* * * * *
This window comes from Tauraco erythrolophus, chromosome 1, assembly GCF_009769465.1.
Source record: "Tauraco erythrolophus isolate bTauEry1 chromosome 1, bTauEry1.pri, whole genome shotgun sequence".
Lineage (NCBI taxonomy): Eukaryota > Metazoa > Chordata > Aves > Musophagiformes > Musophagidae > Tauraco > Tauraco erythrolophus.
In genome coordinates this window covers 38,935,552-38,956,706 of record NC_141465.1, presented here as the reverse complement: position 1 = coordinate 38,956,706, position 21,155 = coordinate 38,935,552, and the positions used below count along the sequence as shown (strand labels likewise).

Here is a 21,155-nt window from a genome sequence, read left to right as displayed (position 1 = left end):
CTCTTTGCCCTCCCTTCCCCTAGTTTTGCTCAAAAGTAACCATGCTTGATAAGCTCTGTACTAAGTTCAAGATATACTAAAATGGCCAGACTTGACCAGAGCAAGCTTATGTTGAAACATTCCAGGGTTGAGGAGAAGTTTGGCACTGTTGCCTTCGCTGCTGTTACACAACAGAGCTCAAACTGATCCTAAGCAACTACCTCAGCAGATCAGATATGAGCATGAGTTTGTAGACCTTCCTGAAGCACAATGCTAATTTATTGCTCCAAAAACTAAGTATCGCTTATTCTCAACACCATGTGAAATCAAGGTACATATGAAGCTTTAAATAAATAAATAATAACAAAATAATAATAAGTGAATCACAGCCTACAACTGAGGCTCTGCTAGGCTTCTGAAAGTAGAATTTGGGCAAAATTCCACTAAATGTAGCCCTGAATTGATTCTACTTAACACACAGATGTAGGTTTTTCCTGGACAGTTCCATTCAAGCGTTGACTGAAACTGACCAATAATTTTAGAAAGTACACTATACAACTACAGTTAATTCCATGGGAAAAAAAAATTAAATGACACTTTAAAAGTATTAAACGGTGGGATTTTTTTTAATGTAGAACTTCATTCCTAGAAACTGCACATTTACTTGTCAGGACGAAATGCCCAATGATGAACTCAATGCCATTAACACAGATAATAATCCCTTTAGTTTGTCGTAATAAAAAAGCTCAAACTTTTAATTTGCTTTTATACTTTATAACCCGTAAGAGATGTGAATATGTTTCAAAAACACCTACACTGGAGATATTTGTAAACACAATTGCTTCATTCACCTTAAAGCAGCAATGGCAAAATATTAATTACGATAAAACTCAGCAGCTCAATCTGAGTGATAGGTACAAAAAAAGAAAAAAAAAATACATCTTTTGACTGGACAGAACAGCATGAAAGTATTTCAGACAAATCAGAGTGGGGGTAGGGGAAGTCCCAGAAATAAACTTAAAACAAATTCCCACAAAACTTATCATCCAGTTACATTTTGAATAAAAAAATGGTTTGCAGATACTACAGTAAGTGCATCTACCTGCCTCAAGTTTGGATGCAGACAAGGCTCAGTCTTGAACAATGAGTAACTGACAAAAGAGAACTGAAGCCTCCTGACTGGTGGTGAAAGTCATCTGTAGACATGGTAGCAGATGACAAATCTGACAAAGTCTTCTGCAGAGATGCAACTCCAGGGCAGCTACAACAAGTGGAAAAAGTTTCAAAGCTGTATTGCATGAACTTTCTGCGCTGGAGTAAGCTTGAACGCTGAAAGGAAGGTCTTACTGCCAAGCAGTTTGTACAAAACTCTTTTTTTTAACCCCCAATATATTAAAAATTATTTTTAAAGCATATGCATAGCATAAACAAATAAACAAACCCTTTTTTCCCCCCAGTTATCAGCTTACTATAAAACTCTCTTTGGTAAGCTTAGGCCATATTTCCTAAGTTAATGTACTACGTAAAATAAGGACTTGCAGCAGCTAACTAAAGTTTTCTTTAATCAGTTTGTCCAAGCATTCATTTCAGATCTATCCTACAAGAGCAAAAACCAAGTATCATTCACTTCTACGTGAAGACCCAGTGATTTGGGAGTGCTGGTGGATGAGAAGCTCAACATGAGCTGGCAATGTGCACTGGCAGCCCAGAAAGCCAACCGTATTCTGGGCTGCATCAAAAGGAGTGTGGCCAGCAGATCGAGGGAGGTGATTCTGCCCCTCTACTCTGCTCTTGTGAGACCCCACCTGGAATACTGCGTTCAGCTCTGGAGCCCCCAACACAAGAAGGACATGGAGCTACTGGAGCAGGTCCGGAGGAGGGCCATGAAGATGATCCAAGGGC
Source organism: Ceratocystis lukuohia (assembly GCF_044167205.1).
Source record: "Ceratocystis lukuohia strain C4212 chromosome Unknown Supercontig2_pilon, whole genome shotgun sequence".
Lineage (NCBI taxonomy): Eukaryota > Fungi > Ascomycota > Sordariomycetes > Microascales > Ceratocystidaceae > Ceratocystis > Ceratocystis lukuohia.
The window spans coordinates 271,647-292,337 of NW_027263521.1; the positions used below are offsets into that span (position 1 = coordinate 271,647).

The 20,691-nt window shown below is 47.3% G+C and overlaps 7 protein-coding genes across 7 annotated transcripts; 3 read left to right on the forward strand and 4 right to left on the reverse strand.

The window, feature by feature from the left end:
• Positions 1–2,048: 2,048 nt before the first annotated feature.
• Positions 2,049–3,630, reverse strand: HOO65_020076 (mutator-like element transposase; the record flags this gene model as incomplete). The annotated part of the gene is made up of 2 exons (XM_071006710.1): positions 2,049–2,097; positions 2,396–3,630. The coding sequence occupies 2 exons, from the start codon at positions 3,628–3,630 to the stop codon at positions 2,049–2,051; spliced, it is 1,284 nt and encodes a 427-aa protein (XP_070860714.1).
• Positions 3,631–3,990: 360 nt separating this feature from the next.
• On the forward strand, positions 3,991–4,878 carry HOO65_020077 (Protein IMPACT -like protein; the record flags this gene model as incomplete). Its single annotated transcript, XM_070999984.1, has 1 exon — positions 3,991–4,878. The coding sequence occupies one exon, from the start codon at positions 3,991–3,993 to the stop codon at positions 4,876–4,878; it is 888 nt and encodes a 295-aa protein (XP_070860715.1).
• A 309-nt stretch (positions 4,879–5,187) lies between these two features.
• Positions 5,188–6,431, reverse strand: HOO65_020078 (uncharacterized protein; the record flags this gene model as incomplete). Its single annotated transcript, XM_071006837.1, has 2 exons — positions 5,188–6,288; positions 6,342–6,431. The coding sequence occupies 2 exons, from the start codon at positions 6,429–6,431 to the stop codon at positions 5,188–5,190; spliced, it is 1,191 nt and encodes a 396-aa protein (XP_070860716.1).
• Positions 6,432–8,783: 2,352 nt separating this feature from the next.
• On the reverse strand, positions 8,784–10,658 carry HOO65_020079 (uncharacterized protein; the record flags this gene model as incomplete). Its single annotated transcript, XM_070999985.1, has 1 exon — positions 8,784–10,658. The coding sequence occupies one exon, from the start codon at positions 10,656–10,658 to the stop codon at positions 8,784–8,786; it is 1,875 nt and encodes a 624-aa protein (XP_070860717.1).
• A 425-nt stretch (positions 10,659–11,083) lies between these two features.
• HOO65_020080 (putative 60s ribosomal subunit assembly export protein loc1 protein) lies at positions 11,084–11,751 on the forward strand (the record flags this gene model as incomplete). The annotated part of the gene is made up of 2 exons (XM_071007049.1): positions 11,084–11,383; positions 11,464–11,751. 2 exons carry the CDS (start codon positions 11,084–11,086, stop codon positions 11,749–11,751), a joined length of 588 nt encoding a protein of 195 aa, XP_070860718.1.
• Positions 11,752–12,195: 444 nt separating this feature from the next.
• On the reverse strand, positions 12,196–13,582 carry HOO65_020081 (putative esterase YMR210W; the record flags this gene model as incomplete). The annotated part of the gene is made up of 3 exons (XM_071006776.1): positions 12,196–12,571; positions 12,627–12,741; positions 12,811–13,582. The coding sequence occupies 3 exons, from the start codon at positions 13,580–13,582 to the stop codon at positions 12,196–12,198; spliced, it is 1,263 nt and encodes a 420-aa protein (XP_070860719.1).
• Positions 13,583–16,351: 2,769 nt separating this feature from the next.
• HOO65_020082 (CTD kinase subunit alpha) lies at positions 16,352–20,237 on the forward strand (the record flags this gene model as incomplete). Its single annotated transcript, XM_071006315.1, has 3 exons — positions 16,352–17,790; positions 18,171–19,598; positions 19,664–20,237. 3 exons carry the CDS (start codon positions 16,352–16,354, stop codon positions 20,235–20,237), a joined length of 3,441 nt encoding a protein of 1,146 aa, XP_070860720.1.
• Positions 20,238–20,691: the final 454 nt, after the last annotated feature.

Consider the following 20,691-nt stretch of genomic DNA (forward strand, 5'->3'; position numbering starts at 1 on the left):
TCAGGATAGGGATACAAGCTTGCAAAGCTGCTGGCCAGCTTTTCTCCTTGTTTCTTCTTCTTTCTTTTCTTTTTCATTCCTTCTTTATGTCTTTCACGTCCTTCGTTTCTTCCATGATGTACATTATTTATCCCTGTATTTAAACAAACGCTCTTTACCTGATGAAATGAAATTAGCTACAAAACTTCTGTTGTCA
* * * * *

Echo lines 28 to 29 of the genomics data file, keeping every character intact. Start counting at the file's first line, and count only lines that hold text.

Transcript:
Consider the following 20,691-nt stretch of genomic DNA (forward strand, 5'->3'; position numbering starts at 1 on the left):
TCAGGATAGGGATACAAGCTTGCAAAGCTGCTGGCCAGCTTTTCTCCTTGTTTCTTCTTCTTTCTTTTCTTTTTCATTCCTTCTTTATGTCTTTCACGTCCTTCGTTTCTTCCATGATGTACATTATTTATCCCTGTATTTAAACAAACGCTCTTTACCTGATGAAATGAAATTAGCTACAAAACTTCTGTTGTCA